Dating spode porcelain
Hundreds of potters were busy producing decorative and functional wares for the exploding population.Many of these wares were mass-produced and marketed to the ordinary working family.High quality tableware and decorative items were made for the more aspiring and affluent middle and upper classes.Large country homes and elegant town houses occupied by the new industrialists, financiers and rural elite who wishes to impress bought fine examples of pottery from the classic potters of the time such as Spode, Davenport, Masons, Mayer, Wedgwood, Herculaneum, Don and countless other factories.These records detail tableware type, the decoration, and the painter, but the simpler apprentice sets and transfer printed sets appear to have no clear record of what each set looks like.The early part of the 19th century is a very rich time for English, Welsh, and Scottish Pottery.The date included is the year of introduction of the design, not the date of manufacture.In January 1989 new factory stamps were phased in with N in place of the M and soon afterward black numbers were introduced.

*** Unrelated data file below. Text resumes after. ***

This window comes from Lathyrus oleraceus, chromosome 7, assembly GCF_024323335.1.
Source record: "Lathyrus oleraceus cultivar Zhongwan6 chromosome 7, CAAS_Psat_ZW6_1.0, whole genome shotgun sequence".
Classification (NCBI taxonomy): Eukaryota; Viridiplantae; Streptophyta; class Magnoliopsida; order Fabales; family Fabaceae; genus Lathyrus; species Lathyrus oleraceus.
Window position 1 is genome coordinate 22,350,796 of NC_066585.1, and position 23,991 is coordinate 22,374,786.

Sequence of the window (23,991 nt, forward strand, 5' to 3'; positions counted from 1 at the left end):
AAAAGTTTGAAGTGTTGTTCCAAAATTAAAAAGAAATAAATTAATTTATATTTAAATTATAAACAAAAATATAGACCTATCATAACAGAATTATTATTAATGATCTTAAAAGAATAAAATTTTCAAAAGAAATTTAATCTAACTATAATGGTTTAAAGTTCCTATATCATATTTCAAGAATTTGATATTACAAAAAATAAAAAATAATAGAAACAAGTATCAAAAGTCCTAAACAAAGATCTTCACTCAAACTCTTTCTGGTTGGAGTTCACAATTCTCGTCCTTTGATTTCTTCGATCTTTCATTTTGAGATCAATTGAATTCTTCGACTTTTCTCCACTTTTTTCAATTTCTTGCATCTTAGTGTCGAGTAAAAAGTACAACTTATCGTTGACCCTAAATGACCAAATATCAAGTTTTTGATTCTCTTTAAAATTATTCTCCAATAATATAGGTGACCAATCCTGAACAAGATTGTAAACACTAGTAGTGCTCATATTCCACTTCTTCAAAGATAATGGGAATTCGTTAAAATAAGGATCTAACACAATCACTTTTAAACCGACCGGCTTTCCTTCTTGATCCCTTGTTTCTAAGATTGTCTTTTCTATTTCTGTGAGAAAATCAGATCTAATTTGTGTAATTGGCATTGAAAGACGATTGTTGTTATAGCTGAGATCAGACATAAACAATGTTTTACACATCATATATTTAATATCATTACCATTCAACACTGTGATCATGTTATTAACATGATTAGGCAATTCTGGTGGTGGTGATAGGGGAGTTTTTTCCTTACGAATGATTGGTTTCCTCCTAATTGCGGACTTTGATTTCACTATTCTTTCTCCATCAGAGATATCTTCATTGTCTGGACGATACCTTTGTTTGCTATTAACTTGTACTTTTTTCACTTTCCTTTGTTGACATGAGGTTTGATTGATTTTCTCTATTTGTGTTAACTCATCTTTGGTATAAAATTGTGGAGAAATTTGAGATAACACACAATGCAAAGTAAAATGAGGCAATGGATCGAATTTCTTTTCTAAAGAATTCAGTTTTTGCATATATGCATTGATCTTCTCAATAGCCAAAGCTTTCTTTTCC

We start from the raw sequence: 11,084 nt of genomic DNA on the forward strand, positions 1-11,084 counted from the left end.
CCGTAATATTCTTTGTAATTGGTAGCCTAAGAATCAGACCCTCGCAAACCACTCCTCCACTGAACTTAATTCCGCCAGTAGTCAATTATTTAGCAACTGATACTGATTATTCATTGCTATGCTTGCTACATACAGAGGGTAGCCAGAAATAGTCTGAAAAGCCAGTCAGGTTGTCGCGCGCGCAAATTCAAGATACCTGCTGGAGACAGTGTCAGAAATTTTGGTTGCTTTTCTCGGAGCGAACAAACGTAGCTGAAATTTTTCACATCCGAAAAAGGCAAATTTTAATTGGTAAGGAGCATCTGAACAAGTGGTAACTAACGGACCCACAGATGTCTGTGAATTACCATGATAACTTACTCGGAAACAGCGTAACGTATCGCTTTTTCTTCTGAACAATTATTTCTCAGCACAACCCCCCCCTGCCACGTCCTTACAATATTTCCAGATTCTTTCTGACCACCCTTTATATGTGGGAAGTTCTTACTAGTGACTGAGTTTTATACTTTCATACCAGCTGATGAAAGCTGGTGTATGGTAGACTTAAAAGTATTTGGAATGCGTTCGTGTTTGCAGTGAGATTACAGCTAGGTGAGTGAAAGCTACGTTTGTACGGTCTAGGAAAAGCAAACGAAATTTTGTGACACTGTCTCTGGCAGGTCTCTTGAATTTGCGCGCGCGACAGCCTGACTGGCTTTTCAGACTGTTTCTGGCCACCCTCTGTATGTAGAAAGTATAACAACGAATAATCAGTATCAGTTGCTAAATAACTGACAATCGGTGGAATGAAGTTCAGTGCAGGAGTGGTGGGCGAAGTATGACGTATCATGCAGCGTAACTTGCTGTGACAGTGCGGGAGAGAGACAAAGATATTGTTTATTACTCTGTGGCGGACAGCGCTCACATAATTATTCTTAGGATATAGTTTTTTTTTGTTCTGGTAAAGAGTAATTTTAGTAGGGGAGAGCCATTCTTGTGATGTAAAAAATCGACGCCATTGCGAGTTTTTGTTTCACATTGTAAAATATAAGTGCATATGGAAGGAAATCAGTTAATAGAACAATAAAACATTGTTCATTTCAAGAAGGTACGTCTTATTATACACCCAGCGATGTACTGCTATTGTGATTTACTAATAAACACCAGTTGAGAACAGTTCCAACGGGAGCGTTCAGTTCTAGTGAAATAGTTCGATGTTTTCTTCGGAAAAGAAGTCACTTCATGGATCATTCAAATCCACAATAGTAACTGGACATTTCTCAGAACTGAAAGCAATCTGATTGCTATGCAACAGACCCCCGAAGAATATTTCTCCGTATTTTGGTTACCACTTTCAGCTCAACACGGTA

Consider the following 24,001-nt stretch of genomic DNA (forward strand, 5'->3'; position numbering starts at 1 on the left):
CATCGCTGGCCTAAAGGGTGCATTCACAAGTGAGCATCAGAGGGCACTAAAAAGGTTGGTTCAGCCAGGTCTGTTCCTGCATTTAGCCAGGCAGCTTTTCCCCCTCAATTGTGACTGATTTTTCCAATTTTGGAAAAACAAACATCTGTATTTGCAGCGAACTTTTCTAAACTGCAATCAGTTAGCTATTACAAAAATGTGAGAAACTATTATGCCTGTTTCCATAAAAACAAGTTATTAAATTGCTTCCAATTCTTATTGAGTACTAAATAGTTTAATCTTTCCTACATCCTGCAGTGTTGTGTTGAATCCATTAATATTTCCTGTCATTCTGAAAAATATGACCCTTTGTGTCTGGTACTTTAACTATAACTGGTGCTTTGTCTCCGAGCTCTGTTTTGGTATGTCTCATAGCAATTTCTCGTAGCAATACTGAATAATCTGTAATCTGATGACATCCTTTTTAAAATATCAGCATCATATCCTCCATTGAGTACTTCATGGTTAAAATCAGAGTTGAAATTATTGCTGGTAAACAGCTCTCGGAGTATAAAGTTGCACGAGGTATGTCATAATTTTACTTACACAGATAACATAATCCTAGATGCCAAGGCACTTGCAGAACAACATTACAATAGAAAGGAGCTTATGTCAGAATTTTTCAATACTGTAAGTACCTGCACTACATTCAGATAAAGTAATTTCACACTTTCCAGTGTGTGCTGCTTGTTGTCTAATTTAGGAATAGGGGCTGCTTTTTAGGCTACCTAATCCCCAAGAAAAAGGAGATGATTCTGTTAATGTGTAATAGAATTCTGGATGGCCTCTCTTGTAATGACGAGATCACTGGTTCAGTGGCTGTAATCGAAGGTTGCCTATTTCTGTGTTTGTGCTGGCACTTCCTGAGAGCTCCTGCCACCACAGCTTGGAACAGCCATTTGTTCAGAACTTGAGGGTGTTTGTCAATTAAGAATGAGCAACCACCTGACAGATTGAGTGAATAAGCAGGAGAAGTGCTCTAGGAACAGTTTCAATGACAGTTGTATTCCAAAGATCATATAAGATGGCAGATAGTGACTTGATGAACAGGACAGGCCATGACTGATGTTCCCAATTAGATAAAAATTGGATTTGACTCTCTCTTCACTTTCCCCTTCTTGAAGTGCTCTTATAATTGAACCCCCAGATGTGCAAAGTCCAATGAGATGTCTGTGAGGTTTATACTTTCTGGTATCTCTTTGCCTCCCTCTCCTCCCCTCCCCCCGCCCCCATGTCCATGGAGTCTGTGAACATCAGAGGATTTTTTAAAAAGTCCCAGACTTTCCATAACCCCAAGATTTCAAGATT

Records of Worcester tableware marks were only published for the more expensive hand painted patterns which appeared randomly throughout the numbering sequence.
Underglaze blue and white transferware was very popular and much produced by numerous factories often illustrating idyllic rural scenes and romantic ruins in foreign lands.
New techniques such as items decorated in lustre were introduced and one of our specialisation’s is pink and silver lustre objects from the circa 1820/35 period.
It being easier and cheaper to put an extra dot on existing copper plates than make new ones.
This continued until the dots became un-manageable and then Worcester marks changed to different shapes, all printed beneath the circle.